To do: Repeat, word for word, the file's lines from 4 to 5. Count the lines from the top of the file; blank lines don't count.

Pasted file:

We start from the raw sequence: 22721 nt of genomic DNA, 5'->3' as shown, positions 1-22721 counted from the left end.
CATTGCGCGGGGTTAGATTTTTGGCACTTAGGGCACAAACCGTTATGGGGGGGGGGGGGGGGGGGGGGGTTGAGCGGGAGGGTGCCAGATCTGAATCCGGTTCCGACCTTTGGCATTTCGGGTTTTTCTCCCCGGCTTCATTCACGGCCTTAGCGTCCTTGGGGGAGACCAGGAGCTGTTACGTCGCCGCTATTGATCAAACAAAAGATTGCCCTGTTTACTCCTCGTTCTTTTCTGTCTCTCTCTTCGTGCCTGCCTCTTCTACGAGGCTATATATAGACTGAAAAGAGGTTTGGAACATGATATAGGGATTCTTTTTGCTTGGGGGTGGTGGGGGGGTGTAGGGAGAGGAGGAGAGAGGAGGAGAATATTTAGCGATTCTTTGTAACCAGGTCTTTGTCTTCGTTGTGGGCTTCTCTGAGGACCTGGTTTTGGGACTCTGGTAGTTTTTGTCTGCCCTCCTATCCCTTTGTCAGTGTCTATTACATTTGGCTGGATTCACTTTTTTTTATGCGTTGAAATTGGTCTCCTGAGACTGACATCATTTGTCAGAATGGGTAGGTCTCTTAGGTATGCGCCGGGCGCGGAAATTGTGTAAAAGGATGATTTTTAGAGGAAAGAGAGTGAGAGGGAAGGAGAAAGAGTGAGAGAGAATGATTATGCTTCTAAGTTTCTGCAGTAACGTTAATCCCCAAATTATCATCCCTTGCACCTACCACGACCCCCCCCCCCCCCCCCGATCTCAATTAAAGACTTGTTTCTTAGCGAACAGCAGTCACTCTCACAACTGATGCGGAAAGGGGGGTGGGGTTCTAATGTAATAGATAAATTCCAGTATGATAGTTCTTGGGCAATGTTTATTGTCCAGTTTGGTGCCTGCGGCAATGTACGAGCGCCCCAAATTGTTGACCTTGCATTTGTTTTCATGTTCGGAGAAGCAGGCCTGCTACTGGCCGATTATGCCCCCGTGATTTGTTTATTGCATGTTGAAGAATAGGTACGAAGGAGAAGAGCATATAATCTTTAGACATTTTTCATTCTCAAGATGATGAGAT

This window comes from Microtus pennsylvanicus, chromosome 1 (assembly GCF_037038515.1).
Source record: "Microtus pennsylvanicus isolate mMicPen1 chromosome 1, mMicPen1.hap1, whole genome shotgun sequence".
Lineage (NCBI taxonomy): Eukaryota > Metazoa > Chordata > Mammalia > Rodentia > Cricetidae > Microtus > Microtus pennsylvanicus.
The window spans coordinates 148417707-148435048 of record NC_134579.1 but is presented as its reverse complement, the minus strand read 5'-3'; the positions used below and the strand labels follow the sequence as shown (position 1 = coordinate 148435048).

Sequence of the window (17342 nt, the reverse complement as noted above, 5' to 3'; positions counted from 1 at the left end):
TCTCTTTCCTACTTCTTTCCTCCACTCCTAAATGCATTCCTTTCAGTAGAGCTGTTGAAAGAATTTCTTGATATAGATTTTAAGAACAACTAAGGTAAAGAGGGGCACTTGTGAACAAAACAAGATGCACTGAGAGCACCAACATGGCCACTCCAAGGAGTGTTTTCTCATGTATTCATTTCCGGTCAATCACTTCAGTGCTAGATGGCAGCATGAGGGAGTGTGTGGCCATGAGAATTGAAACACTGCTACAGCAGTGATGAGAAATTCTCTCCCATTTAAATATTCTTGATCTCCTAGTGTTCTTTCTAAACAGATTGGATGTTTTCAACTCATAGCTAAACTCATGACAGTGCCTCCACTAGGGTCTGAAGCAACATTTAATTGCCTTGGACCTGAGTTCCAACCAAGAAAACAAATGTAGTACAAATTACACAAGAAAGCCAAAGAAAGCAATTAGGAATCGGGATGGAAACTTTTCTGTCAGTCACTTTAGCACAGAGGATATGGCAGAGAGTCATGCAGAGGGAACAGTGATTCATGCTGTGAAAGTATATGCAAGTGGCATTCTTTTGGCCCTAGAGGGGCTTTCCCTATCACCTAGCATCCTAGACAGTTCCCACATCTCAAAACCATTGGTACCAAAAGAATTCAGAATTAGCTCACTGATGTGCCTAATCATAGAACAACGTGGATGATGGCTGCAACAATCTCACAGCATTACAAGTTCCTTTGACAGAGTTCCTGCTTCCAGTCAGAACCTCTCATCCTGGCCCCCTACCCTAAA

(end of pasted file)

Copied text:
Source record: "Microtus pennsylvanicus isolate mMicPen1 chromosome 1, mMicPen1.hap1, whole genome shotgun sequence".
Lineage (NCBI taxonomy): Eukaryota > Metazoa > Chordata > Mammalia > Rodentia > Cricetidae > Microtus > Microtus pennsylvanicus.